Triodion

Now you have observed my teaching, my conduct, my aim in life, my faith, 
my patience, my love, my steadfastness. 
2 Timothy 3: 10 
(Epistle on the Sunday of the Publican and the Pharisee) 

Depending on what kind of car you drive, every 3,000-5,000 miles you need to take it in for an oil change. I remember an OLD commercial where a car dealership advertised a 19-point inspection for $19. Yes, that had to have been a long time ago! I remember going to the car dealership and the mechanic looking at his checklist of the 19 points and telling me how my car checked out-a little low on brake fluid, tire pressure good, etc. 

The period of the Triodion, which begins today, is a time for us to evaluate ourselves on a spiritual scale. Saint Paul, in his Epistle to Timothy, offers us a good "seven-point inspection" of our spiritual lives. So, as an exercise, take a few moments and evaluate yourself on these seven points. Perhaps even a scale of 1 to 10, rate how you are doing: 

My teaching - what kind of Christian example are you setting for others? Whether you actively are "teaching" about Christ verbally, we all "teach" by example. What kind of example of Christianity are you modeling for your "students" - your spouse, children, friends, and anyone else you encounter on a regular basis?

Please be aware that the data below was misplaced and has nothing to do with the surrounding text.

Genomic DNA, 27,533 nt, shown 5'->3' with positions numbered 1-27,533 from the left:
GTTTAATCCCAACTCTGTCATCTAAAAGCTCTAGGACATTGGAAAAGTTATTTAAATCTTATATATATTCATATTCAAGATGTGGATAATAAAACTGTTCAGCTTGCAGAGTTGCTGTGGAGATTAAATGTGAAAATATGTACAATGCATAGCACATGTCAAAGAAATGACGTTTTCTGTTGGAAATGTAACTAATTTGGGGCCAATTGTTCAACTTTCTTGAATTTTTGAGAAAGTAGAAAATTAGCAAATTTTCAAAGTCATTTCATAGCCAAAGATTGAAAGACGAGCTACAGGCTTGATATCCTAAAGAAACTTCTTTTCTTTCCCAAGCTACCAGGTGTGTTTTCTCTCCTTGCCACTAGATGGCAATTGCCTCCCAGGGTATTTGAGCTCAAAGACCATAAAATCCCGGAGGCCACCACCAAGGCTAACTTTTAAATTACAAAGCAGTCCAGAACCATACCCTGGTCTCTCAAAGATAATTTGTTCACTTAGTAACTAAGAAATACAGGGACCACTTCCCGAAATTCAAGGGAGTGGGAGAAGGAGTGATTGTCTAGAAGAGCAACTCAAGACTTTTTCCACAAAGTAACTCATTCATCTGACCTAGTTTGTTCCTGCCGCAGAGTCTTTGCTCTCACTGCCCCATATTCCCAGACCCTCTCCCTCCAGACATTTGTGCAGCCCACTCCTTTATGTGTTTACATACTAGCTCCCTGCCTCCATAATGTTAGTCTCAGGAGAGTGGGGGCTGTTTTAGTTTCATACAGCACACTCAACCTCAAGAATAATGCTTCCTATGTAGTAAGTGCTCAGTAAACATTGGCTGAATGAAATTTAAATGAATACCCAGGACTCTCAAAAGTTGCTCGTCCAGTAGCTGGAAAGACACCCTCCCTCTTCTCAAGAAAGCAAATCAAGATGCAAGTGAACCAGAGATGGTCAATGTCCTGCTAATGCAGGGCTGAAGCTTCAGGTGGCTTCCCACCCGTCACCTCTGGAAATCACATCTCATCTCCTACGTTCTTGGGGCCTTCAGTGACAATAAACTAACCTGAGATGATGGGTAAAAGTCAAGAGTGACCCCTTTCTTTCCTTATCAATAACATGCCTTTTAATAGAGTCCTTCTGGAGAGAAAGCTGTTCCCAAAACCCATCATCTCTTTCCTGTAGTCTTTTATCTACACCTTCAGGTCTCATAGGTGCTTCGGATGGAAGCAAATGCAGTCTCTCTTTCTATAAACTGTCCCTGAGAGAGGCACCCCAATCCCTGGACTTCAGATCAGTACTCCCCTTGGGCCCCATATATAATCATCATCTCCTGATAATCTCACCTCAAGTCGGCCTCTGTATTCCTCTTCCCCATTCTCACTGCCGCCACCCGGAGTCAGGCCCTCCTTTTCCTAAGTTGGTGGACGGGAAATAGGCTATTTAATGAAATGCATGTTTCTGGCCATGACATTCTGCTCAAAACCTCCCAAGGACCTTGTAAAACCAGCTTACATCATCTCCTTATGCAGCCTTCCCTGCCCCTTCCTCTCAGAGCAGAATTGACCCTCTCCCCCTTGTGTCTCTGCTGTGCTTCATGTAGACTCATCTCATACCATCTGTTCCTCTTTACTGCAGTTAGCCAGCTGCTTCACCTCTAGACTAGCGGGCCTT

My conduct - am I living my life according to the tenets of Christianity and the teachings of Christ? 

My aim in life - Do I live with a sense of purpose? Is God the source and center of my life? Is my aim in life to please Him, or to please myself? 

My faith - I'm now a year older than I was last year when we celebrated Pascha. Has my faith grown in the past year? Am I excited about my faith? Or stagnant? 

My patience - this sin trips up most people on a daily basis. How is your patience on a daily basis? In control? Easily lost?

My love - Every commandment that God ever gave us comes under the umbrella of "love." Fear, anger, lust, sadness, all of these things are the antithesis of love. Joy, chastity, confidence and gratitude are all manifestations of love. Which set of words describes your life vest at present: fear, anger, blessed, and sadness, or joy, chastity, confidence, and gratitude?

My steadfastness - The journey of life, for most of us thankfully, is long. Along the way, we go through periods of joy and confidence. This is true for life in general and also for faith. There are times we feel we are getting ahead, other times when I feel like we are falling behind, and other times we are just standing still. IF YOU'RE READING THIS MESSAGE, give yourself at least a FIVE for steadfastness. Steadfastness is being in the game, showing up to play. It doesn't necessarily mean winning!

Going back to the example of the 19-point car inspection, once the inspection is complete, a diagnosis is made. Then the work is done to correct the problem. Finally, the car owner leaves happy that his or her car is in good working condition. Triodion, this period of preparation for Lent, is a period of inspection of our relationship with Christ, with our spiritual life. Lent is the period where we correct the problem, so that on Pascha, we can reclaim our full sense of joy, knowing that our hearts and souls are in good working condition.